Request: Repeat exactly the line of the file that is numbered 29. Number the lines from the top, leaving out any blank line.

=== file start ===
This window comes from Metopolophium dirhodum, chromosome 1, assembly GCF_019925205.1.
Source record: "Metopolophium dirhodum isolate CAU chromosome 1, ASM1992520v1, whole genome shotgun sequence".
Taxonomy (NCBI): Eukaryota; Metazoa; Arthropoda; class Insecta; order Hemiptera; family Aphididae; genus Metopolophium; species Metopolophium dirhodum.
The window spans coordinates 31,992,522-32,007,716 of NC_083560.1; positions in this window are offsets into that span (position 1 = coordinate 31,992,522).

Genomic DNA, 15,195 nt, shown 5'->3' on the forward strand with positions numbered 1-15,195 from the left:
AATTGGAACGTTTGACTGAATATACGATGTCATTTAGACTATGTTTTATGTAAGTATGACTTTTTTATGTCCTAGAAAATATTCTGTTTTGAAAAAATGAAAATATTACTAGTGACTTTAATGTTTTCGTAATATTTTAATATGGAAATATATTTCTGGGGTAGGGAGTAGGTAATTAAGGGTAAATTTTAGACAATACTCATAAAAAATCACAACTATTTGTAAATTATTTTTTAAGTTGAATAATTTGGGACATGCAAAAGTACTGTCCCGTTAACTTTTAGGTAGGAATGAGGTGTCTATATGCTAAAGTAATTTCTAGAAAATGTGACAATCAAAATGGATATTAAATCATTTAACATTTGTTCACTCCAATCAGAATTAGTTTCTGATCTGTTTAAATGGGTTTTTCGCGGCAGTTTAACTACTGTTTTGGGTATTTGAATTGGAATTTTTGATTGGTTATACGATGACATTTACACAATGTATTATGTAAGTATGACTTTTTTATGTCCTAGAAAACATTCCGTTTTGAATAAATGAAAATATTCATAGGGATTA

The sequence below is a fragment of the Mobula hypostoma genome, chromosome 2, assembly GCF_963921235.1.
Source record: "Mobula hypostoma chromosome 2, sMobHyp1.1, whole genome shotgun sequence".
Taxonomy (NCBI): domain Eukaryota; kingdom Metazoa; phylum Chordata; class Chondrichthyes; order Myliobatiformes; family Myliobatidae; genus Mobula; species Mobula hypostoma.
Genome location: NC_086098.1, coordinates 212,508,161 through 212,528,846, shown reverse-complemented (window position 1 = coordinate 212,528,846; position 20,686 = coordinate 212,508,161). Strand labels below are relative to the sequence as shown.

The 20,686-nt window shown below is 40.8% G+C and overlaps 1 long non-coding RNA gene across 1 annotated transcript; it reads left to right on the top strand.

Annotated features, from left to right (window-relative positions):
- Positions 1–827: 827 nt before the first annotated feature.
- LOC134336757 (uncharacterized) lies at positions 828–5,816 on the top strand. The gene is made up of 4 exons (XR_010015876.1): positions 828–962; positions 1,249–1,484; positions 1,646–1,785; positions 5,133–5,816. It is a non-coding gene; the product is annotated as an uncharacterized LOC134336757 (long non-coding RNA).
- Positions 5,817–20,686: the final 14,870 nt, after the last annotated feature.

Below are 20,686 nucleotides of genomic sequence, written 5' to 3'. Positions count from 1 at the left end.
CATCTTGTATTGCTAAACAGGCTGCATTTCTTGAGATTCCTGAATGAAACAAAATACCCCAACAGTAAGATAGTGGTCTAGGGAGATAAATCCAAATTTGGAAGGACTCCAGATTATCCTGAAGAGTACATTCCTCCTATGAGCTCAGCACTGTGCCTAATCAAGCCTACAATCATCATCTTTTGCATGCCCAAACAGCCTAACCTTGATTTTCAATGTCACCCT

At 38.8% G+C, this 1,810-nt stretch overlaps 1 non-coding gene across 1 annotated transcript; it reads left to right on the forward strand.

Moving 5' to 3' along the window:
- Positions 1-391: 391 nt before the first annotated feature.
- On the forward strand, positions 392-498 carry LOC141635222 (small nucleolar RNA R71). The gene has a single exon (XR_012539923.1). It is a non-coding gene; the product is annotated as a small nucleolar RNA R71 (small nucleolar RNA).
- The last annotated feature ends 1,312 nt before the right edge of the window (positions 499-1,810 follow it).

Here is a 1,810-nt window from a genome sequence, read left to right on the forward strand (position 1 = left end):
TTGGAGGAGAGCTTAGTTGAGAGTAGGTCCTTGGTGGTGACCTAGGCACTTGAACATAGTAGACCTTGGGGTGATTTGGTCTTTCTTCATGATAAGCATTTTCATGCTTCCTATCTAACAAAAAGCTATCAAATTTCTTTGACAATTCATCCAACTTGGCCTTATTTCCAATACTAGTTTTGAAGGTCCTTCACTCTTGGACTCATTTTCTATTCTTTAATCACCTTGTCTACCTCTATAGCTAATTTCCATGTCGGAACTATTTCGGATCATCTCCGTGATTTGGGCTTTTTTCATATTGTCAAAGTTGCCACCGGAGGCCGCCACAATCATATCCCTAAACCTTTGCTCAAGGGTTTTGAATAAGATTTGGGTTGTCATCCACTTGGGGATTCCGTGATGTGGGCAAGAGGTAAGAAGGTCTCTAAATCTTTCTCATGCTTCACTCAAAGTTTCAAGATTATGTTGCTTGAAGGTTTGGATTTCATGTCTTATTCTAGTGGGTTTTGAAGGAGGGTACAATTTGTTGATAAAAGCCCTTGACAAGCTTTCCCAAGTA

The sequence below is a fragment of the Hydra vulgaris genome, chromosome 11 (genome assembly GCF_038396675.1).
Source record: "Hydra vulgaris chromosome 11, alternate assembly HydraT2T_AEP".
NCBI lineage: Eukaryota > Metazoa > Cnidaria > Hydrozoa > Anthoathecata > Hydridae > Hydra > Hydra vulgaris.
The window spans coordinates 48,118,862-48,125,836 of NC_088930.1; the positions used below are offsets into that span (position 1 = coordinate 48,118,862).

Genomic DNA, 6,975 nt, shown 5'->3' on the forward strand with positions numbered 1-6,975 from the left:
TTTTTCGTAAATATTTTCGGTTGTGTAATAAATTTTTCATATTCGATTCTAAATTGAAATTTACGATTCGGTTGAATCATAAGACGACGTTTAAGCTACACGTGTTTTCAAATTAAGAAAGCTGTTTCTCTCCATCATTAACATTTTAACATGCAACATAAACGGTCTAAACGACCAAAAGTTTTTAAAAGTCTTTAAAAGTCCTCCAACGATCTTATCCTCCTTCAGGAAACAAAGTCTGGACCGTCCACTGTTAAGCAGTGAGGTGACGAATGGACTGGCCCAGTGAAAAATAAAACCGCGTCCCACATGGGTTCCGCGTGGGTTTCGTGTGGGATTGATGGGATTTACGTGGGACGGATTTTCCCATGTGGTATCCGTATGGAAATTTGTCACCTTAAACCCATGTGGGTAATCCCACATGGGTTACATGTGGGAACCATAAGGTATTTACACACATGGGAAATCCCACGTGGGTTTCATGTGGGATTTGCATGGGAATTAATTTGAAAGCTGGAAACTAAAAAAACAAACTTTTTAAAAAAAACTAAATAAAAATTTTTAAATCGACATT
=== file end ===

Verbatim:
Genomic DNA, 6,975 nt, shown 5'->3' on the forward strand with positions numbered 1-6,975 from the left: